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Conference USA bonus play: Everything you need to know about the bonus schedule

The schedule was designed to improve seeding and yield more postseason teams. Here’s the good and the bad from year one.

NCAA Basketball: Old Dominion at Syracuse Rich Barnes-USA TODAY Sports

In a season full of upsets, letdowns, plagueball and Stansbury, the most interesting part of the Conference USA schedule is upon us: Bonus play.

If you don’t remember, this is the end of the regular season schedule where teams are put into three groups based on the league standings. Those teams then play each other in a round-robin to close out conference play.

You can read more about the particulars here.

Current Standings:

CUSA Standings

Group Team Record Overall Games Back
Group Team Record Overall Games Back
1 Old Dominion 11-3 21-6 -
1 Southern Miss 9-5 17-9 2
1 Western Kentucky 9-5 16-11 2
1 UTSA 9-5 15-12 2
1 UAB 8-6 16-11 3
2 North Texas 8-6 20-7 3
2 Louisiana Tech 7-7 17-10 4
2 Marshall 7-7 14-13 4
2 Florida Atlantic 7-7 16-11 4
2 FIU 7-7 16-11 4
3 Middle Tennessee 5-9 8-19 6
3 Rice 5-9 10-17 6
3 UTEP 3-11 8-17 8
3 Charlotte 3-11 6-19 8

Bonus Schedule:

via ConferenceUSA.com

Impact:

The conference favorite can boost its numbers

Conference USA is a one-bid league this year.

Back in November, we thought they could get two or even three, but that’s not going to happen. But like all conferences, CUSA will be getting a bid. And that team will (probably) have the opportunity over the couple weeks to improve its seeding.

Let’s say first-place Old Dominion wins the CUSA Tournament. Right now, the Monarchs are 21-6 with a NET of 82. They have one win in quadrant 1 (at Syracuse), one in quadrant 2 (vs. VCU) and that’s it. As the schedule stands right now, the remaining schedule will not give ODU any more quadrant 1 or 2 chances, but that can easily change. UTSA needs to improve its NET by just two spots (137 to 135) in order to make ODU’s game there a quad 2 game. Otherwise, the Monarchs will have to settle for improving their winning percentage in quad 3 games (.636 right now) and on the road (.700 now with two left to play).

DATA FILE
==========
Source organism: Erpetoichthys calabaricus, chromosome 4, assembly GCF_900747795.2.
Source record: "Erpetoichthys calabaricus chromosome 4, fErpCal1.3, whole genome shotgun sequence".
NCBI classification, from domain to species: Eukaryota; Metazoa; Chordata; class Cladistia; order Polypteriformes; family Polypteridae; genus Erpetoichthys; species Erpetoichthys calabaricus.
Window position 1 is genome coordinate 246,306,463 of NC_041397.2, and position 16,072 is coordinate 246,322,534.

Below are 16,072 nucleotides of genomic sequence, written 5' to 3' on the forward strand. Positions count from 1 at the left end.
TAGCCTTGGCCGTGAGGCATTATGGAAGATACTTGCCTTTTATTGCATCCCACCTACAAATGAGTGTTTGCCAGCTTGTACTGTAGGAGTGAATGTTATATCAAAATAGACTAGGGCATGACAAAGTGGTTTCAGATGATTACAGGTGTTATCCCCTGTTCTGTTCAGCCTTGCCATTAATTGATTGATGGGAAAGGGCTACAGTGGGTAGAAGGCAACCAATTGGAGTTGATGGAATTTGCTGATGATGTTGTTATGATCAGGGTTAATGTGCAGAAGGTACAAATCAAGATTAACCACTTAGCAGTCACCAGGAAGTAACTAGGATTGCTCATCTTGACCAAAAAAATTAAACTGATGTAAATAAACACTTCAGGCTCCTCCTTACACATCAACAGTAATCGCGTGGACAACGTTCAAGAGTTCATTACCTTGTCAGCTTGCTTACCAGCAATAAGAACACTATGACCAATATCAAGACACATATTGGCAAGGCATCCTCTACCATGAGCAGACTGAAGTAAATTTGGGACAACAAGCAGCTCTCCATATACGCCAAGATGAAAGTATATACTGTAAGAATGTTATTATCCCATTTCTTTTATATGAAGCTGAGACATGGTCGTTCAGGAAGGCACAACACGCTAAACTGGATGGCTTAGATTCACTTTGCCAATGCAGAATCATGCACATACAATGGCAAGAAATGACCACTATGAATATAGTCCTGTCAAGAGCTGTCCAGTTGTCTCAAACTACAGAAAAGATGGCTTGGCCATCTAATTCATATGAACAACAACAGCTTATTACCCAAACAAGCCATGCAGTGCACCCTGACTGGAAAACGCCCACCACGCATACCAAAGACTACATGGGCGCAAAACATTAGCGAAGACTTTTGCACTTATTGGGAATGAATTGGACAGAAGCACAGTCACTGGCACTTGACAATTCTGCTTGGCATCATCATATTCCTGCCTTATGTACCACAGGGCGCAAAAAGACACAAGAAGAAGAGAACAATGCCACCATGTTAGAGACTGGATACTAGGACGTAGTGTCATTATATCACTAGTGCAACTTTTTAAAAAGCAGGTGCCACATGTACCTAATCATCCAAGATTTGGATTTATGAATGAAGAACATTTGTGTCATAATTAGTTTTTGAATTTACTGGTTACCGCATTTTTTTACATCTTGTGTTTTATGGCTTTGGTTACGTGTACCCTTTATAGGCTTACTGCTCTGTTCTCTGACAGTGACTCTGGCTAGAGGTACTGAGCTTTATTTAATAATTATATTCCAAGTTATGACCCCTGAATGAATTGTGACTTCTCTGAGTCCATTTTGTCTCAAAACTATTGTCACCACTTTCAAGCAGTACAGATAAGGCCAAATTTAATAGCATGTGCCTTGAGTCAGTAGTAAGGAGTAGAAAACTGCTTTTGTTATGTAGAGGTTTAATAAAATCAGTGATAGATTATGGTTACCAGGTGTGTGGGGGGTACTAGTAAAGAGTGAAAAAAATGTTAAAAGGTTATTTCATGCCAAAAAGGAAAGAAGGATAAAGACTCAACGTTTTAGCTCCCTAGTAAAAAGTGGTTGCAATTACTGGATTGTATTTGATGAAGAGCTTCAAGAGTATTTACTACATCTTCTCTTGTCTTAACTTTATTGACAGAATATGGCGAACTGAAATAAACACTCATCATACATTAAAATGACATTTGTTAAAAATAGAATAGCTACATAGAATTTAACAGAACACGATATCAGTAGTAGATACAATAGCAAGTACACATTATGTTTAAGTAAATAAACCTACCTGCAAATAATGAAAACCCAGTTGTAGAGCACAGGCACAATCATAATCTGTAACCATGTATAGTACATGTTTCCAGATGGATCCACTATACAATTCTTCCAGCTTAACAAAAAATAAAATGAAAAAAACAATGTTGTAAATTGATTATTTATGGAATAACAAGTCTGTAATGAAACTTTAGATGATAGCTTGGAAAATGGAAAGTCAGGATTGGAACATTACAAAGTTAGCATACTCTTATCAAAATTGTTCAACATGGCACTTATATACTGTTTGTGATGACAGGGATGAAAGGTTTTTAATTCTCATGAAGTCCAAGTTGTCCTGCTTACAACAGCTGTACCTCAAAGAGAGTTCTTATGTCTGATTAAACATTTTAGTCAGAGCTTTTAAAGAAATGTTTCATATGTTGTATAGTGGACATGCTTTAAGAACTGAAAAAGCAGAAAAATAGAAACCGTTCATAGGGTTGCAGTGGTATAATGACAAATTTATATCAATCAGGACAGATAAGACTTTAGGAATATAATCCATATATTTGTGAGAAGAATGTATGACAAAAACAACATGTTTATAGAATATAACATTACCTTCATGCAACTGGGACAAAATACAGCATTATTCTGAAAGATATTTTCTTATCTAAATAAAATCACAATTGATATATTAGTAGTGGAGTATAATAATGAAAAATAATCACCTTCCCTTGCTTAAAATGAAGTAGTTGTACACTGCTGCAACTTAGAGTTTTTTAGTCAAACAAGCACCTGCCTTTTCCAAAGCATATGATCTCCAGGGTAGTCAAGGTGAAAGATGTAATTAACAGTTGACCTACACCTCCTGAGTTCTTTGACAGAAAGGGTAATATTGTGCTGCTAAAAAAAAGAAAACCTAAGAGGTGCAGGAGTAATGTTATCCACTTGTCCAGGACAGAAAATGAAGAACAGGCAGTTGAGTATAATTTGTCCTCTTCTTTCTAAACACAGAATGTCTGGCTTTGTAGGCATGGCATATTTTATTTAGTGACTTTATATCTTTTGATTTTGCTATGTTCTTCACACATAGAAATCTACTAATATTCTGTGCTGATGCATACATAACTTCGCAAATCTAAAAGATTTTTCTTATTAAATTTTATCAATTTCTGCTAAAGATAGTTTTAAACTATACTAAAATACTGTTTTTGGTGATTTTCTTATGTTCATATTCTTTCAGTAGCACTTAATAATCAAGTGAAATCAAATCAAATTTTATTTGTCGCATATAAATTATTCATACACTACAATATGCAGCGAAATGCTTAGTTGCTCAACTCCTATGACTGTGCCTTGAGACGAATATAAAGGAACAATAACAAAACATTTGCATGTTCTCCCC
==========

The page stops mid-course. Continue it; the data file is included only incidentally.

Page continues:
It’s not much, but in the future, the hope is this new format will have a greater potential impact.

North Texas has limited itself

It was just over a month ago that North Texas was 16-1, 4-0 in CUSA. Even with its weak strength of schedule, it was easy to buy into the Mean Green.

Since then, they are 4-6 with three straight losses and that stretch is more costly this year than it has ever been. Under a normal schedule, their 8-6 record in conference play would put them just a game out of second (and, by extension, a game and a tie-breaker away from the 2 seed in the CUSA Tournament and a first-round bye). That can’t happen.

As part of Group 2, North Texas cannot earn better than the 6 seed, even if it wins all of its remaining games and finishes with a better conference record than teams seeded higher than them. At minimum, this means North Texas has guaranteed that it will have to win one more game to earn the NCAA Tournament automatic bid, should the Mean Green make a run to the CUSA championship game. It’s rough, but the standings after 14 games are far more bunched up than anyone could have thought at the beginning of the season.

Teams can play themselves into NIT consideration

CUSA’s chances at a bunch of NIT bids aren’t great either. In our latest NITology, John Templon didn’t have a single CUSA team in the field and just one, North Texas, under consideration. Could Southern Miss, Western Kentucky, or UTSA play their way into consideration? Maybe. They’ll all have a shot against ODU, which would be a Q2 in on the road and a Q3 win at home. It’s not much, but win your games and maybe pad the resume in the CUSA Tournament, and you put yourself in the discussion.